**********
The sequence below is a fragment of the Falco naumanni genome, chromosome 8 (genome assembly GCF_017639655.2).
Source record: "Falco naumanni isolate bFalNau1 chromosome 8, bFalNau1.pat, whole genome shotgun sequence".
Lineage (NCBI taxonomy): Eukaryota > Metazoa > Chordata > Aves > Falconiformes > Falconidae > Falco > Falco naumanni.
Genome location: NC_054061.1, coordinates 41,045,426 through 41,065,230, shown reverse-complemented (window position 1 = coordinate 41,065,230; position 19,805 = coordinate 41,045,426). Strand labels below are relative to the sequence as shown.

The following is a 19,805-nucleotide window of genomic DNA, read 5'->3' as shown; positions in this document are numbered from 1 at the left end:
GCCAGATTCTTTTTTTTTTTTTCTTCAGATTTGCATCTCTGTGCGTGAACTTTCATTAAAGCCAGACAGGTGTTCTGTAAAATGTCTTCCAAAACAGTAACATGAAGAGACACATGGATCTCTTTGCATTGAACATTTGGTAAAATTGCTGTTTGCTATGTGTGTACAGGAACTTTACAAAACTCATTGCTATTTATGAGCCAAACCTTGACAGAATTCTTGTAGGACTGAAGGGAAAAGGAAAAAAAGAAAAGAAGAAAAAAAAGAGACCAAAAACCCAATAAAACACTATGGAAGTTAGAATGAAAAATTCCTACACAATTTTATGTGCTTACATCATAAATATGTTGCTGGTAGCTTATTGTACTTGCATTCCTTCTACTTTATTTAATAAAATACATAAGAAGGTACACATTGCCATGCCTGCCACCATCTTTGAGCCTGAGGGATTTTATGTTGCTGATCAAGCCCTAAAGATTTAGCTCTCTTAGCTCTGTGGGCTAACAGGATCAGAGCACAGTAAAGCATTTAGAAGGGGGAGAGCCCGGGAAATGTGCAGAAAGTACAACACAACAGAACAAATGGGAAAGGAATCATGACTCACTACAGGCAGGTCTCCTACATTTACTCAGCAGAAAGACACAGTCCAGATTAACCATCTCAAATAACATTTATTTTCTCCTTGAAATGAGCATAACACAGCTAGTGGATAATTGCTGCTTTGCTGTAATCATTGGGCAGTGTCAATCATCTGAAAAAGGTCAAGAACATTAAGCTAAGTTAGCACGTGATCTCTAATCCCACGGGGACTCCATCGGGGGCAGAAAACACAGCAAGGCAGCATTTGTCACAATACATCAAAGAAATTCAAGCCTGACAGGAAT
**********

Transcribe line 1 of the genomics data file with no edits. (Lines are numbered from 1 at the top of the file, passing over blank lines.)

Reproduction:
The sequence below is a fragment of the Falco naumanni genome, chromosome 8 (genome assembly GCF_017639655.2).